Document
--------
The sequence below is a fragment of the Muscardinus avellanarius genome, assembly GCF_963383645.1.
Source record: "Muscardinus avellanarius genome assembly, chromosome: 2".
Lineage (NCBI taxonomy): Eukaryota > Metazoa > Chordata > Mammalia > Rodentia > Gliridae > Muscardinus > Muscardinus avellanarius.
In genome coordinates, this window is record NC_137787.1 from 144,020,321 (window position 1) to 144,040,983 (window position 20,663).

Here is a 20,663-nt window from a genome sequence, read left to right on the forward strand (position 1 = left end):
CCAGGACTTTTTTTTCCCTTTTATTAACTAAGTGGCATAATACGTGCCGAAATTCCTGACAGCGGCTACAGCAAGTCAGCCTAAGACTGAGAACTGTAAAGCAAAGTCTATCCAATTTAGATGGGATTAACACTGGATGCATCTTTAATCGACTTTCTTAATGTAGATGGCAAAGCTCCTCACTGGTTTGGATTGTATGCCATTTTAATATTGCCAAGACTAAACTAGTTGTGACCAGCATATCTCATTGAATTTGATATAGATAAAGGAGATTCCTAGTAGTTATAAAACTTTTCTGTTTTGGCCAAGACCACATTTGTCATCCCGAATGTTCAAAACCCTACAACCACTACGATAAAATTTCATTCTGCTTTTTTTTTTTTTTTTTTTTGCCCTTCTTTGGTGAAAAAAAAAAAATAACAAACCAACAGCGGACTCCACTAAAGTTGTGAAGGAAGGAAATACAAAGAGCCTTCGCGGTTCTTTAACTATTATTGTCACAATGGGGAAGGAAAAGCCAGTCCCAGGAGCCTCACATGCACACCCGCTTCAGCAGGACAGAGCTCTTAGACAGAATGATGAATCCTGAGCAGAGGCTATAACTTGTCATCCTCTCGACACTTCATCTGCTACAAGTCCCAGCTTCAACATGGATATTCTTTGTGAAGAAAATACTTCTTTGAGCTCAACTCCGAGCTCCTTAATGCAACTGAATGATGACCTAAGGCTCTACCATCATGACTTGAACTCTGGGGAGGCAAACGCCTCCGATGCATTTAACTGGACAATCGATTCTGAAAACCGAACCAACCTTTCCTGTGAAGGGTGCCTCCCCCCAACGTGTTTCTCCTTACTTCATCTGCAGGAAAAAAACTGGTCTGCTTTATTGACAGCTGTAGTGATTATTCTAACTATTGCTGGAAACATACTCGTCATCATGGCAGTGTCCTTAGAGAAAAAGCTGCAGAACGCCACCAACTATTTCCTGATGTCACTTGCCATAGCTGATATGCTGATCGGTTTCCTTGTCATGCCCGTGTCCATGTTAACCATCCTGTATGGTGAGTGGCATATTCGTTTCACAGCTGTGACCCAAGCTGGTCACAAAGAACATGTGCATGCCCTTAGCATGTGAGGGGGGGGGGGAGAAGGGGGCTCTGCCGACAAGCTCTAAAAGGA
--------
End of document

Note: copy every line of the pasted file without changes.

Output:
The sequence below is a fragment of the Muscardinus avellanarius genome, assembly GCF_963383645.1.
Source record: "Muscardinus avellanarius genome assembly, chromosome: 2".
Lineage (NCBI taxonomy): Eukaryota > Metazoa > Chordata > Mammalia > Rodentia > Gliridae > Muscardinus > Muscardinus avellanarius.
In genome coordinates, this window is record NC_137787.1 from 144,020,321 (window position 1) to 144,040,983 (window position 20,663).

Here is a 20,663-nt window from a genome sequence, read left to right on the forward strand (position 1 = left end):
CCAGGACTTTTTTTTCCCTTTTATTAACTAAGTGGCATAATACGTGCCGAAATTCCTGACAGCGGCTACAGCAAGTCAGCCTAAGACTGAGAACTGTAAAGCAAAGTCTATCCAATTTAGATGGGATTAACACTGGATGCATCTTTAATCGACTTTCTTAATGTAGATGGCAAAGCTCCTCACTGGTTTGGATTGTATGCCATTTTAATATTGCCAAGACTAAACTAGTTGTGACCAGCATATCTCATTGAATTTGATATAGATAAAGGAGATTCCTAGTAGTTATAAAACTTTTCTGTTTTGGCCAAGACCACATTTGTCATCCCGAATGTTCAAAACCCTACAACCACTACGATAAAATTTCATTCTGCTTTTTTTTTTTTTTTTTTTTGCCCTTCTTTGGTGAAAAAAAAAAAATAACAAACCAACAGCGGACTCCACTAAAGTTGTGAAGGAAGGAAATACAAAGAGCCTTCGCGGTTCTTTAACTATTATTGTCACAATGGGGAAGGAAAAGCCAGTCCCAGGAGCCTCACATGCACACCCGCTTCAGCAGGACAGAGCTCTTAGACAGAATGATGAATCCTGAGCAGAGGCTATAACTTGTCATCCTCTCGACACTTCATCTGCTACAAGTCCCAGCTTCAACATGGATATTCTTTGTGAAGAAAATACTTCTTTGAGCTCAACTCCGAGCTCCTTAATGCAACTGAATGATGACCTAAGGCTCTACCATCATGACTTGAACTCTGGGGAGGCAAACGCCTCCGATGCATTTAACTGGACAATCGATTCTGAAAACCGAACCAACCTTTCCTGTGAAGGGTGCCTCCCCCCAACGTGTTTCTCCTTACTTCATCTGCAGGAAAAAAACTGGTCTGCTTTATTGACAGCTGTAGTGATTATTCTAACTATTGCTGGAAACATACTCGTCATCATGGCAGTGTCCTTAGAGAAAAAGCTGCAGAACGCCACCAACTATTTCCTGATGTCACTTGCCATAGCTGATATGCTGATCGGTTTCCTTGTCATGCCCGTGTCCATGTTAACCATCCTGTATGGTGAGTGGCATATTCGTTTCACAGCTGTGACCCAAGCTGGTCACAAAGAACATGTGCATGCCCTTAGCATGTGAGGGGGGGGGGGAGAAGGGGGCTCTGCCGACAAGCTCTAAAAGGA